Legislative leaders push extreme agenda and fail to act on real needs of students and educators.
By Otto Fajen, MNEA legislative director
The 2012 legislative session is over, and the legislature did not respond to the need for action this year on the key education issues: stabilizing formula aid next year and allowing prompt intervention by the State Board of Education in support of unaccredited districts and their students and communities.
Instead, legislative leaders were intent on pushing a radical and unworkable agenda. That agenda includes repeal of teacher tenure, mandates for evaluations based on student test scores, and expansion of charter schools.
NATIONAL EXTREMIST GROUP PUSHES TENURE REPEAL/EVALUATION MANDATES/LAYOFFS
An extremist group known as Students First, centered in Sacramento, CA, has hired numerous lobbyists in Missouri and is pushing the various changes in tenure and evaluation policy contained in the various versions of House Bill 1526 and in Senate Bill 806.
Both S.B. 806 and H.B. 1526 started out with provisions to repeal teacher tenure; impose mandates regarding teacher evaluations in every district, including requiring at least 50 percent of every teacher's evaluation to be determined based upon student results on state assessments; and make sweeping, unworkable changes to the state's law regarding reduction in force. Missouri NEA opposed both bills.
The Senate did not approve S.B. 806. In its final form, S.B. 806 would have doubled Missouri's lengthy teacher probationary period from five to 10 years.
The House passed a version of House Committee Substitute/H.B. 1526, which damages reduction-in-force requirements by undermining respect for certification, experience and commitment to the district, while forcing districts to create an entirely new system to determine layoff priorities and leaving districts vulnerable to various legal challenges in implementing this new, untested mandate.
House leaders held up final approval of H.B. 1174 regarding state intervention in unaccredited districts in an attempt to pressure the Senate to take up and pass H.B. 1526, but the bill died just 15 minutes before the end of the session.
MNEA opposes the extremist agenda of Students First, an agenda of unworkable responses directed toward policies and practices in other parts of the nation.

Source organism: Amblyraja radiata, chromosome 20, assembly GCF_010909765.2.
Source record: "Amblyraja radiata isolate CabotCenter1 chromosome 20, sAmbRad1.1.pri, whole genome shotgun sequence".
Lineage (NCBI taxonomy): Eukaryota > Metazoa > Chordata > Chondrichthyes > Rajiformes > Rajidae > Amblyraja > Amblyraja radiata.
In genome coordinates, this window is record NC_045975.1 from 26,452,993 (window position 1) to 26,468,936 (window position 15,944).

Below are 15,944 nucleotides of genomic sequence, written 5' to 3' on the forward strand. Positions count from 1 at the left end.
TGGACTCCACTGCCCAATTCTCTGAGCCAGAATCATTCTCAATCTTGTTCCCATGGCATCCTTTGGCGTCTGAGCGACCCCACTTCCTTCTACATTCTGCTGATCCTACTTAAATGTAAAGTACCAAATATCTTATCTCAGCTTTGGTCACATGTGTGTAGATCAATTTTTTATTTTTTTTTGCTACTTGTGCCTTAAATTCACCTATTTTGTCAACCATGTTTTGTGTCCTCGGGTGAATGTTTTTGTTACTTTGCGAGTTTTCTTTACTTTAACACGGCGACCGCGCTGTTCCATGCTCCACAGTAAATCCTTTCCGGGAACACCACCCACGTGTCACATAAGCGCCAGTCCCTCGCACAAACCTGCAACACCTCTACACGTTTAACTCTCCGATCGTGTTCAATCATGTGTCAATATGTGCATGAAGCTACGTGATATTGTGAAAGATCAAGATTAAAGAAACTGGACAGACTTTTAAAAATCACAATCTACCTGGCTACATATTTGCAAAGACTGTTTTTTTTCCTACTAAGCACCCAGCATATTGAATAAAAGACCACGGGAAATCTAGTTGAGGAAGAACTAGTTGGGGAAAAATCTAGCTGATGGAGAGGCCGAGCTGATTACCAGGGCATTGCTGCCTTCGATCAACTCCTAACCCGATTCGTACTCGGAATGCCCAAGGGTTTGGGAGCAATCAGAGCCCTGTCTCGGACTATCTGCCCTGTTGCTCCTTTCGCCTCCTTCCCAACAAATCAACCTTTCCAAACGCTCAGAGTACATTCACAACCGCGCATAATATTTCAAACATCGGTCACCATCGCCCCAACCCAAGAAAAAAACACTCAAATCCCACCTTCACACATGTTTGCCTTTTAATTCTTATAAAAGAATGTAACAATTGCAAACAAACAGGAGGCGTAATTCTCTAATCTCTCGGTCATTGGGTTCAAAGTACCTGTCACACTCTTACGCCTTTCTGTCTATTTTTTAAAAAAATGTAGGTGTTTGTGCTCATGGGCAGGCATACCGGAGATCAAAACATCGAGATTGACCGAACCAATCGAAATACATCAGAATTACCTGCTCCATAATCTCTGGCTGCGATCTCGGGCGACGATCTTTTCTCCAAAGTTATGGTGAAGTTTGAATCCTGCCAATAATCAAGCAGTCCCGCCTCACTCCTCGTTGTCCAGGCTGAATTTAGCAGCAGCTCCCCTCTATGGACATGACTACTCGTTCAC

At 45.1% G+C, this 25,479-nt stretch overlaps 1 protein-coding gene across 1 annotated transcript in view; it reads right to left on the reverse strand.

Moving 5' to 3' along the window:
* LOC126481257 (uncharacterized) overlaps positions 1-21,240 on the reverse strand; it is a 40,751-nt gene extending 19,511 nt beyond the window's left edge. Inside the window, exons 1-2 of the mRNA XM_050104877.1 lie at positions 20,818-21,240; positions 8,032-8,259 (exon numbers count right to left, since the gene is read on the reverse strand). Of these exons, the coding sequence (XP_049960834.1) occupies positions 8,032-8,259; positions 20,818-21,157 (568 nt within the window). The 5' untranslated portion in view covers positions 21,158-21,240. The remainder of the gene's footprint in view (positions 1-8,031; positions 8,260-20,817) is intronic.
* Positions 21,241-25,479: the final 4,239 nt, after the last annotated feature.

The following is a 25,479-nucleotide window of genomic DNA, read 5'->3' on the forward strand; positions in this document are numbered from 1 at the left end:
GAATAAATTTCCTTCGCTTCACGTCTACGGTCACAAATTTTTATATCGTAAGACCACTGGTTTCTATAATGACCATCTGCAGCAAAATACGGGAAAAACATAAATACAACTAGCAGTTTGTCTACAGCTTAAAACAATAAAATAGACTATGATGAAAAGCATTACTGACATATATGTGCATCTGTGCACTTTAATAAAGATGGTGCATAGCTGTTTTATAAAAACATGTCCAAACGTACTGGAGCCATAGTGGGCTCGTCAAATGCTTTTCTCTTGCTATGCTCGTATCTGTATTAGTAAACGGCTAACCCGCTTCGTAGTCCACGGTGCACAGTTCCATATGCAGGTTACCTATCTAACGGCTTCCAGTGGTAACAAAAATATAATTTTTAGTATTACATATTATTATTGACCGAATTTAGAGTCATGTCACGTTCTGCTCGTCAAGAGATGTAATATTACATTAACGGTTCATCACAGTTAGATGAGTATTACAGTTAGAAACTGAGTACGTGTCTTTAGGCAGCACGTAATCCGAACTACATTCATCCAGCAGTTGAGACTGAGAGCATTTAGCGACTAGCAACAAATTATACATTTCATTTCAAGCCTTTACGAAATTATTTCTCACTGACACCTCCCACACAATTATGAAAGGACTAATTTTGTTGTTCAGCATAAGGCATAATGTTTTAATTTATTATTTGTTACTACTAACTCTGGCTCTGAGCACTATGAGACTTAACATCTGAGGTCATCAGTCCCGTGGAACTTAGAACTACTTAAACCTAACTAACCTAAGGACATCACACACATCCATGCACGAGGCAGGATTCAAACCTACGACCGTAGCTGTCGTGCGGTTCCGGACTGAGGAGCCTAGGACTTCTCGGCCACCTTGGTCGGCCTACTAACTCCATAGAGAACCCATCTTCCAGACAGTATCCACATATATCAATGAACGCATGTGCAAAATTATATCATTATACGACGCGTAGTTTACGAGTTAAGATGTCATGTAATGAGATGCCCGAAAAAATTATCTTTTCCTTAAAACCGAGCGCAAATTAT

TEACHER EVALUATIONS AND FAIR DISMISSAL POLICY
Teachers need an effective voice in their schools. Teacher tenure is just a process to address issues of concern and ensure teachers are not fired arbitrarily. Missouri already has one of the longest probationary periods for teachers of any state. MNEA urges that the probationary period be shortened to no more than three years and that teacher termination hearings be held before an impartial hearing officer who can render an unbiased ruling, rather than before the local school board, where local politics can affect the decision.
WHAT YOU CAN DO
Missouri NEA fought throughout the 2012 legislative session for its priorities for children and public education. MNEA staff and member leaders worked to protect and expand rights for all education employees, maintain funding for public education and fight back numerous attacks on public schools.
Missouri needs legislators who will support the needs of children, adequately fund public education and respect the rights of education employees. You can help support MNEA’s electoral work by supporting MNEA's recommended candidates for the Missouri House and Senate and other elected offices in the 2012 election cycle. For more information, go to www.mnea.org/Missouri/
Where districts face challenges with under-performing teachers, the real issue to address is establishing a quality evaluation system that provides teachers with feedback and support in improving performance and addressing concerns. MNEA supports the common-sense standards for high-quality teacher evaluations contained in Senate Bill 654 and H.B. 1366. Legislative leaders effectively stifled meaningful debate on these common-sense steps to improve teacher evaluations in Missouri.
CIRCUIT JUDGE OVERRULES TRANSFER LAW AS UNENFORCEABLE IN ST. LOUIS CITY CASE
St. Louis County Circuit Judge David Lee Vincent III ruled on May 1 that section 167.131, RSMo, the transfer law upon which the Turner vs. Clayton decision relied, was unenforceable in the Jane Turner/Gina Breitenfeld case as it violates the limitation of the Article X or "Hancock" limitation that the state may not require a new or increased level of activity or service without providing full state funding for that activity or service. The judge also concluded that it would be impossible for St. Louis Public Schools and receiving county districts to comply with the law under the forecast transfer of more than 15,000 students from St. Louis City to county schools, and thus the law is held to be void.